Skip to comments.Al Jaffe, WWII hero who inspired movie role, dies in South Florida
Posted on 09/02/2012 5:26:13 AM PDT by Lonesome in Massachussets
Al Jaffe was a scrappy, streetwise Jewish kid from the Bronx who climbed into a P-51 Mustang fighter plane in the last year of World War II and flew it into history.
Second Lt. Abraham Al Jaffe completed 77 reconnaissance missions in Europe, including one that helped turn the tide of the war during the pivotal Battle of the Bulge.
He was also involved in holding the bridge at Remagen, Germany, enabling U.S. troops to cross the Rhine River two months before the war ended.
His exploits inspired Henry Fondas character, Lt. Col. Daniel Kiley, in the 1965 feature film Battle of the Bulge and earned Jaffe 17 medals, including the Distinguished Flying Cross, the nations third highest combat decoration.
(Excerpt) Read more at miamiherald.com ...
Who needs the medals? Jaffe later said. I was just trying to stay alive.
Someone who is just trying to stay alive doesn't volunteer for suicide missions.
RIP Lt. Jaffe
I loved his Mad Fold Ins
Was that the same “Al Jaffee?”
It appears it was a different “Al” that did the Mad Magazine artwork.
WOW. With no forward looking radar or GPS, seat of the pants pilots.
As Jaffe described it, because of the fog and mountains, the only place he could fly was under Cassadys plane.
I could count the rivets in his plane, he recalled. If he went higher, hed be in the clouds. If he went lower. hed push me into the ground...He was going to take pictures to show that the tanks are there.
About the only things historically accurate about that film were that there was a World War II and there was a Battle of the Bulge.
It was a cringe inducingly bad film, especially in terms of historical accuracy. It’s obvious the obituary writer knows less than nothing about World War II, or the Bronx or the financial industry, but she gets the tone right.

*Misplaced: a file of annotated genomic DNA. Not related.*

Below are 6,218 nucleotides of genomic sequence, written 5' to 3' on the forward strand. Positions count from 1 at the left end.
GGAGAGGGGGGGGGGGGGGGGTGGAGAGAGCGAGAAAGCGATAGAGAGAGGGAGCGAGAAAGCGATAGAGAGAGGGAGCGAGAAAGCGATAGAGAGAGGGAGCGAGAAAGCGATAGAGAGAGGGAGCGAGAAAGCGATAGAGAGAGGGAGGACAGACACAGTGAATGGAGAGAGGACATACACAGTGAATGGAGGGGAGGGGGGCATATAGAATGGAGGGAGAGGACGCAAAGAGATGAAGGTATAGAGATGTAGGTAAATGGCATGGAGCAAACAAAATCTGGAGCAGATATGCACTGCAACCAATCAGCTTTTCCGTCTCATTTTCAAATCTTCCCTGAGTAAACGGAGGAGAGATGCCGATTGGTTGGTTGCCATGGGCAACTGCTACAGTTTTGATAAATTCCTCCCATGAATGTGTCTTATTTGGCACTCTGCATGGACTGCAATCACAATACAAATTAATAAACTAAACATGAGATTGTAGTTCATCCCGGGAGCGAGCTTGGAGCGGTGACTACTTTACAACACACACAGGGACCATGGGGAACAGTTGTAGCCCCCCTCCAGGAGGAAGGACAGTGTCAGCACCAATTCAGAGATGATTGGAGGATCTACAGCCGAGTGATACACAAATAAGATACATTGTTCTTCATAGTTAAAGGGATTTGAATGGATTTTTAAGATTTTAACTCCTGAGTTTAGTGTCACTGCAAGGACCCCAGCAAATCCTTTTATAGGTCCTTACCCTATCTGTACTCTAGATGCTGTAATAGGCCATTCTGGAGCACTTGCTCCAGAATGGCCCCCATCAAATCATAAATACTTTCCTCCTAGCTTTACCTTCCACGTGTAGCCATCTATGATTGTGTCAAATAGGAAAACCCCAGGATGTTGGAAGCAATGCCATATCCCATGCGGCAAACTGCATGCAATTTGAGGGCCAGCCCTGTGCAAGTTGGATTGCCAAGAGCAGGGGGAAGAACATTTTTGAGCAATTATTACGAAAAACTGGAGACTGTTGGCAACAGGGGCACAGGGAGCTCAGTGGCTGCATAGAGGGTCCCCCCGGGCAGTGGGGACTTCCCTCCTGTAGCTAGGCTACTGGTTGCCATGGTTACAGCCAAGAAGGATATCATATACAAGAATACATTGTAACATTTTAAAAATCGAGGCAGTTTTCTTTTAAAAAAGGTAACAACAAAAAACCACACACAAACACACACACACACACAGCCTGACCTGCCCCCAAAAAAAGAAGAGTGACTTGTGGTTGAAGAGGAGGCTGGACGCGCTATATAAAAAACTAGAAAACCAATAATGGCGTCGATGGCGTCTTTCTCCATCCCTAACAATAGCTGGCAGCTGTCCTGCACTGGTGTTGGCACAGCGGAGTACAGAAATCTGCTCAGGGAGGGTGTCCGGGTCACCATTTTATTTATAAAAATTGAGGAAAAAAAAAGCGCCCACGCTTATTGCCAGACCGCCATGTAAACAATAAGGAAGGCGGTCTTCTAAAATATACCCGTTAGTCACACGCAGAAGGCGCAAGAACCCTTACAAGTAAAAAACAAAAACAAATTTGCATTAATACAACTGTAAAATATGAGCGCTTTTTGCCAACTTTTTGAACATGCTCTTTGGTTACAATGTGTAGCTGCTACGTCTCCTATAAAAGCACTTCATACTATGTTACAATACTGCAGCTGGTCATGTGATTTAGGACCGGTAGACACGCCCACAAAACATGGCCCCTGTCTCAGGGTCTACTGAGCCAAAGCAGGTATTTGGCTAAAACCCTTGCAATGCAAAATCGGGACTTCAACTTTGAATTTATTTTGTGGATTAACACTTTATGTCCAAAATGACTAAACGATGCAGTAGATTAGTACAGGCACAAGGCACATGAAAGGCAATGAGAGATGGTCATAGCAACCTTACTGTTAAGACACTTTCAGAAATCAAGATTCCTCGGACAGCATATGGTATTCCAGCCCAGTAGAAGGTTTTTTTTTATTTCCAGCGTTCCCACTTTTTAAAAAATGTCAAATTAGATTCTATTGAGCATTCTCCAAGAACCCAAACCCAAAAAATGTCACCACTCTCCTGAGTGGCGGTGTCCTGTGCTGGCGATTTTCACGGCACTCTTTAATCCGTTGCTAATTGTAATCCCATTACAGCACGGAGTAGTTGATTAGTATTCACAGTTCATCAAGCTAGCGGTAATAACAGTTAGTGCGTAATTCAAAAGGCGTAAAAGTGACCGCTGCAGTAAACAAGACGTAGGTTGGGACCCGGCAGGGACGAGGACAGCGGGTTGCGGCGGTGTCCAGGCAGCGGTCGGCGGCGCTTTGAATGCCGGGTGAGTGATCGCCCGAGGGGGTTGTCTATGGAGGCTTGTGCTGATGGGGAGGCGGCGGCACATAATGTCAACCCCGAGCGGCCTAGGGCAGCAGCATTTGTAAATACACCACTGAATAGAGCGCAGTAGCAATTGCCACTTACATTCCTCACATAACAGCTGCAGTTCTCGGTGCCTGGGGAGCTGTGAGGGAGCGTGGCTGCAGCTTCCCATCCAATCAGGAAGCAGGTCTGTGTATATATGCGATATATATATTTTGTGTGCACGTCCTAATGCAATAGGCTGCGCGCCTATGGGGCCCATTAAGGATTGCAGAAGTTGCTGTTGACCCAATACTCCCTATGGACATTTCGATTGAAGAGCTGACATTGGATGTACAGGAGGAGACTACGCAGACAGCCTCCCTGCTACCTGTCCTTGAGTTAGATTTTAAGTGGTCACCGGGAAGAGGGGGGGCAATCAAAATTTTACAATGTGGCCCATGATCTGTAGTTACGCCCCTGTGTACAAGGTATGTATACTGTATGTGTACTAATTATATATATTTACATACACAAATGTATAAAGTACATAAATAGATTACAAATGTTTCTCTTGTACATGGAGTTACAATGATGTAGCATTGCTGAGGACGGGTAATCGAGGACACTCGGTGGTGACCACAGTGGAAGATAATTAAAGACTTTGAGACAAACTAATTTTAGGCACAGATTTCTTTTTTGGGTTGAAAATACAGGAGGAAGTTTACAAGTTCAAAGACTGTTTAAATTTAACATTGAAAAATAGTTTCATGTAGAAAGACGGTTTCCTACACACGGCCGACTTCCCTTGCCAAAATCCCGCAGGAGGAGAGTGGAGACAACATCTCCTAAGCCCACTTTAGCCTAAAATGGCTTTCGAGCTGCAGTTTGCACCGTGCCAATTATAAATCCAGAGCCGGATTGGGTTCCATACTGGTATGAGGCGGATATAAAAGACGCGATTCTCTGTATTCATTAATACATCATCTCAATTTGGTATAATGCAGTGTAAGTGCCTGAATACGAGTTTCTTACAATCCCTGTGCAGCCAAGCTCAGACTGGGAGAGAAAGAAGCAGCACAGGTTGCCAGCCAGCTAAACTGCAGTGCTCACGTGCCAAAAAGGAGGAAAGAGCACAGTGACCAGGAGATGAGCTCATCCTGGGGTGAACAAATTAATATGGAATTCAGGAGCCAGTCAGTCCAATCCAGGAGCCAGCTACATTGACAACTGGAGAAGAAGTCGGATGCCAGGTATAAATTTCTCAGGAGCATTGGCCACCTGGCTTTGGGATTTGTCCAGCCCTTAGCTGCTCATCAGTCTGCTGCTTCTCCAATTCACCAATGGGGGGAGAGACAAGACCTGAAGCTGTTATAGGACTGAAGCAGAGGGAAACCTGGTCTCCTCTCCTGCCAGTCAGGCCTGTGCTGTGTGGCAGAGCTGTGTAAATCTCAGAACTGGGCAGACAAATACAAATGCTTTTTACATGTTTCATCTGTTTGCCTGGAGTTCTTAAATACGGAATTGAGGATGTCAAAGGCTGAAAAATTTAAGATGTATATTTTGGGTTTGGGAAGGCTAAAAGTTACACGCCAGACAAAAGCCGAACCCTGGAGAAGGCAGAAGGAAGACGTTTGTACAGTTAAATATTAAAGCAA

The P-51 seems like a particularly poor platform for low level ground reconnaissance, it flies too fast, has poor ground visibility and there are more rugged alternatives. Patton’s *Third* Army intelligence was sure that the Germans were going to stage a winter offensive, possibly in the Ardennes, but that was counter to the happy group think going on in SHAPE Headquarters, so it was disregarded. In the event, Eisenhower’s first thought at the start of the offensive was that the Germans were presenting him a tremendous opportunity to destroy their Army on the road instead of having to dig them out of defensive positions. The Ardennes Offensive shortened the War to our advantage, but Hitler was right to gamble, the alternative was a slow and inevitable defeat.
``Who needs the medals? Jaffe later said. I was just trying to stay alive..... Thank God such men live....
-Good story Lonesome- thanks
Way back when, there was a term known as FARRT Flying. Which stood for Fly Along Railroad Tracks.
IFR I Follow the Road
plus the big belly radiator and any liquid cooled engine were more vulnerable to small arms and light FLAK.
How does that FARRT flying work out flying in fog when you hit (literally) a rail road tunnel? I suppose surveillance of rail lines was important, but I would think an armored attack would be on the road.
German railroads did not operate during the day by that time in the War because P-47’s made sport of shooting up locomotives. That’s really what won the war, the German economy collapsed because the railroads shut down due to lack of locomotives and the few that survived could only run at night.
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